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The race is on for the mobile universe. Smartphones are gaining popularity around the world at a rapid pace. A crucial part of any unit involves the operating system, but which one is winning over the most users?
The Android smartphone operating system was launched four years ago and continues to gain market share over its rivals. In the third quarter, the Google (NASDAQ:GOOG) developed OS was found on three out of every four smartphones shipped. According to International Data Corporation, a global provider of market intelligence and services for the technology field, total Android smartphone shipments worldwide hit 136 million units, representing 75 percent of the 181.1 million smartphones shipped in the third quarter.
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“Android has been one of the primary growth engines of the smartphone market since it was launched in 2008,” said Ramon Llamas, research manager, Mobile Phones at IDC. “In every year since then, Android has effectively outpaced the market and taken market share from the competition. In addition, the combination of smartphone vendors, mobile operators, and end-users who have embraced Android has driven shipment volumes higher. Even today, more vendors are introducing their first Android-powered smartphones to market.”
Total Android units shipped totaled 0.7 million in 2008, but has grown to 333.6 million units year-to-date.
As the chart below shows, Android experienced a year-over-year change in units shipped of 91.5 percent. It is one of the few major mobile operating systems experiencing growth. Apple (NASDAQ:AAPL), the world’s most valuable company, also logged a year-over-year change of 57.3 percent, increasing its total market share to 14.9 percent in the third quarter. Microsoft’s (NASDAQ:MSFT) Windows Mobile operating system surged 140 percent from last year, but only holds 2 percent of the total market share. Although this could easily change going forward, as multiple Windows 8 smartphones will reach the market.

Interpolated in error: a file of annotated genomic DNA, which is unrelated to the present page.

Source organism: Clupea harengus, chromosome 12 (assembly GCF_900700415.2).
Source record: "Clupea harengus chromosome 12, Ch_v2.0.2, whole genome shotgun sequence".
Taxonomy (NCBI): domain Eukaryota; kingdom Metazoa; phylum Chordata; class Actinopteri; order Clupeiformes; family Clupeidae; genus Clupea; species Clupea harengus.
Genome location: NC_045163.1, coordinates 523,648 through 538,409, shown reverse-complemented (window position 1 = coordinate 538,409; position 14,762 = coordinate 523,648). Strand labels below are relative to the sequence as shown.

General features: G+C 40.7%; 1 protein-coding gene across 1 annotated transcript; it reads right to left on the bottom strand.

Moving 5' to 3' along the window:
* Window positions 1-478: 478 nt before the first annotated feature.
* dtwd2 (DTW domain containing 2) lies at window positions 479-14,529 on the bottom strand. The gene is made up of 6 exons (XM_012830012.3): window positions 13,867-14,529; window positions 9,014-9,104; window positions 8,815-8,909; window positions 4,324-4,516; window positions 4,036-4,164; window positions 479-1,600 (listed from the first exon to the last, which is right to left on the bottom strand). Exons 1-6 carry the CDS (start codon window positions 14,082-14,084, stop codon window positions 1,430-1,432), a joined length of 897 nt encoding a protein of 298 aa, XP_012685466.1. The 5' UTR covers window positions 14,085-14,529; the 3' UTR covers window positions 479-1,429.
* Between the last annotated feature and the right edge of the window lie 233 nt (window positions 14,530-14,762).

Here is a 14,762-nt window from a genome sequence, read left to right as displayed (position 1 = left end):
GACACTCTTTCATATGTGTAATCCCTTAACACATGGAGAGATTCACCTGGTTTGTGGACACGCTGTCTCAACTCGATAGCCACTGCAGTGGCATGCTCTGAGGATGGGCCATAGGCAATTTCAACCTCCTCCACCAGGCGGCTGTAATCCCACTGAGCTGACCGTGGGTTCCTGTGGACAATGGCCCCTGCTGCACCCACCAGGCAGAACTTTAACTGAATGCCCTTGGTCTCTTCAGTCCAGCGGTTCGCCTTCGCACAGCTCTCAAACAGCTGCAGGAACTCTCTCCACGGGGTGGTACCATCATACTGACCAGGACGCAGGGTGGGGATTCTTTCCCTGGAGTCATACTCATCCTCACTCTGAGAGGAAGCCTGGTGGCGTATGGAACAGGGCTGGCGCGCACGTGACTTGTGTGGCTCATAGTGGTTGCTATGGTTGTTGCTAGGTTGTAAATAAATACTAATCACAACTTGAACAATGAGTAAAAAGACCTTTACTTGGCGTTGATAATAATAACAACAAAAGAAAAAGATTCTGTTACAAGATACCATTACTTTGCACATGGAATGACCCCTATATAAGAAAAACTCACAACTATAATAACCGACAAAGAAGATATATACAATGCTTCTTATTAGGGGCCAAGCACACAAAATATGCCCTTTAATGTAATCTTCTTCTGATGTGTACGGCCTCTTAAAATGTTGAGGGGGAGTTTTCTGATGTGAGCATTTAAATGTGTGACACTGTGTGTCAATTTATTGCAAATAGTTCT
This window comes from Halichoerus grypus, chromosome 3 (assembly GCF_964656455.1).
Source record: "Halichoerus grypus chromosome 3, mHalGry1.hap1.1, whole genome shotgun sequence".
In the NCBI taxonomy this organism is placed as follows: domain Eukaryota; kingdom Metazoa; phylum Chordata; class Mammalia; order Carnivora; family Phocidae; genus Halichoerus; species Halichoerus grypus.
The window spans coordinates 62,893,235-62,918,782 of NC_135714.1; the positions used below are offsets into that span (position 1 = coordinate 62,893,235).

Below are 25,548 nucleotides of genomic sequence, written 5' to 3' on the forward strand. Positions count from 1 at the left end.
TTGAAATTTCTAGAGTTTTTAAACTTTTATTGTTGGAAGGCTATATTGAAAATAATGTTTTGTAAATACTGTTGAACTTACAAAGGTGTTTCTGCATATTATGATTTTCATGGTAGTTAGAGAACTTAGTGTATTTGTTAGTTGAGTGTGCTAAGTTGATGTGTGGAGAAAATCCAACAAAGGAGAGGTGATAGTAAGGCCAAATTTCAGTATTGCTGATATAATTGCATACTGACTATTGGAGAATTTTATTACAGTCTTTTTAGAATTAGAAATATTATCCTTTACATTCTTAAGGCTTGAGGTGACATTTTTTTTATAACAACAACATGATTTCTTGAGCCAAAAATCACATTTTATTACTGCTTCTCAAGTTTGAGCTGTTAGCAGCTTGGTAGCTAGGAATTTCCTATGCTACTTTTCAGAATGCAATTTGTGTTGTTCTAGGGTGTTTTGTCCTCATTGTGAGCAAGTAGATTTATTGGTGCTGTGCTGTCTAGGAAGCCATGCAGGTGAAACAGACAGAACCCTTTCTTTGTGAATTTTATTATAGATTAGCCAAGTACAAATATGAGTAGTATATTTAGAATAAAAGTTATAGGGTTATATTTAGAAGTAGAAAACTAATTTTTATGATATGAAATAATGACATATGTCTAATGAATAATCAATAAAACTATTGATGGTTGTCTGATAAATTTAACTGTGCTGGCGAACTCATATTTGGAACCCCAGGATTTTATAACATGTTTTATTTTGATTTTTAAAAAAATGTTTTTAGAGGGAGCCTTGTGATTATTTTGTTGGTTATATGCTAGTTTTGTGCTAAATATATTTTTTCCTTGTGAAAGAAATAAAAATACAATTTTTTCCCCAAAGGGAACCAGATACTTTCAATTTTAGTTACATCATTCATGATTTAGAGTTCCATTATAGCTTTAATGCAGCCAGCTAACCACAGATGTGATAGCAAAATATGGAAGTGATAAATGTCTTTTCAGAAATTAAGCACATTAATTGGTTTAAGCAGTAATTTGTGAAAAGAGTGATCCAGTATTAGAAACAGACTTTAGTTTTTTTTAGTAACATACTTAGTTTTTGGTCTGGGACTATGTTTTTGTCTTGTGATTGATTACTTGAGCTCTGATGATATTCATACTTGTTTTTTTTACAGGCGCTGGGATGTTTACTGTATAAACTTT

Research in Motion’s (NASDAQ:RIMM) BlackBerry fell 34.7 percent year-over-year, while Linux dropped 31.7 percent. Symbian, which has Nokia (NYSE:NOK) as its largest vendor, along with Fujitsu, Sharp and Sony (NYSE:SNE), plunged 77.3 percent from last year.
“The share decline of smartphone operating systems not named iOS since Android’s introduction isn’t a coincidence,” said Kevin Restivo, senior research analyst with IDC’s Worldwide Quarterly Mobile Phone Tracker. “The smartphone operating system isn’t an isolated product, it’s a crucial part of a larger technology ecosystem. Google has a thriving, multi-faceted product portfolio. Many of its competitors, with weaker tie-ins to the mobile OS, do not. This factor and others have led to loss of share for competitors with few exceptions.”
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